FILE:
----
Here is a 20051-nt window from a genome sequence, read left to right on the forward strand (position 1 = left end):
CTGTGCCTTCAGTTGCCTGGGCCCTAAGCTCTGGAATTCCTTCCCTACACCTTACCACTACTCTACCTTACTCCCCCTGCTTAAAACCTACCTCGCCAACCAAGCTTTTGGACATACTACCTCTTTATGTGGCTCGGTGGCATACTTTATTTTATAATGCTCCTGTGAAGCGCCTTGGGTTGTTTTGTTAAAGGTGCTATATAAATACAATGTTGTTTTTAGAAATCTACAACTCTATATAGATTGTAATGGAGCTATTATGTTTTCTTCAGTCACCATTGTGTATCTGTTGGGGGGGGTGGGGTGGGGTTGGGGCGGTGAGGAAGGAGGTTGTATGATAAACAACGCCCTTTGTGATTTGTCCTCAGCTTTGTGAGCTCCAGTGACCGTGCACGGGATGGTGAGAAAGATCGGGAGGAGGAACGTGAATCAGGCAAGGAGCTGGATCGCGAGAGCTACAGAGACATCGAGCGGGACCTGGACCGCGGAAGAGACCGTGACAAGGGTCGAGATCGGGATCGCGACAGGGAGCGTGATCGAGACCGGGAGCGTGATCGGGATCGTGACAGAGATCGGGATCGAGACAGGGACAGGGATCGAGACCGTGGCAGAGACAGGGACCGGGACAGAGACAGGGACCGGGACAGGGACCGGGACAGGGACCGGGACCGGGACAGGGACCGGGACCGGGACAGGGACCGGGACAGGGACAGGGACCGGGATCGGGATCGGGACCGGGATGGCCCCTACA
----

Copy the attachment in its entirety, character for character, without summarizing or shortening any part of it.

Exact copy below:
Here is a 20051-nt window from a genome sequence, read left to right on the forward strand (position 1 = left end):
CTGTGCCTTCAGTTGCCTGGGCCCTAAGCTCTGGAATTCCTTCCCTACACCTTACCACTACTCTACCTTACTCCCCCTGCTTAAAACCTACCTCGCCAACCAAGCTTTTGGACATACTACCTCTTTATGTGGCTCGGTGGCATACTTTATTTTATAATGCTCCTGTGAAGCGCCTTGGGTTGTTTTGTTAAAGGTGCTATATAAATACAATGTTGTTTTTAGAAATCTACAACTCTATATAGATTGTAATGGAGCTATTATGTTTTCTTCAGTCACCATTGTGTATCTGTTGGGGGGGGTGGGGTGGGGTTGGGGCGGTGAGGAAGGAGGTTGTATGATAAACAACGCCCTTTGTGATTTGTCCTCAGCTTTGTGAGCTCCAGTGACCGTGCACGGGATGGTGAGAAAGATCGGGAGGAGGAACGTGAATCAGGCAAGGAGCTGGATCGCGAGAGCTACAGAGACATCGAGCGGGACCTGGACCGCGGAAGAGACCGTGACAAGGGTCGAGATCGGGATCGCGACAGGGAGCGTGATCGAGACCGGGAGCGTGATCGGGATCGTGACAGAGATCGGGATCGAGACAGGGACAGGGATCGAGACCGTGGCAGAGACAGGGACCGGGACAGAGACAGGGACCGGGACAGGGACCGGGACAGGGACCGGGACCGGGACAGGGACCGGGACCGGGACAGGGACCGGGACAGGGACAGGGACCGGGATCGGGATCGGGACCGGGATGGCCCCTACA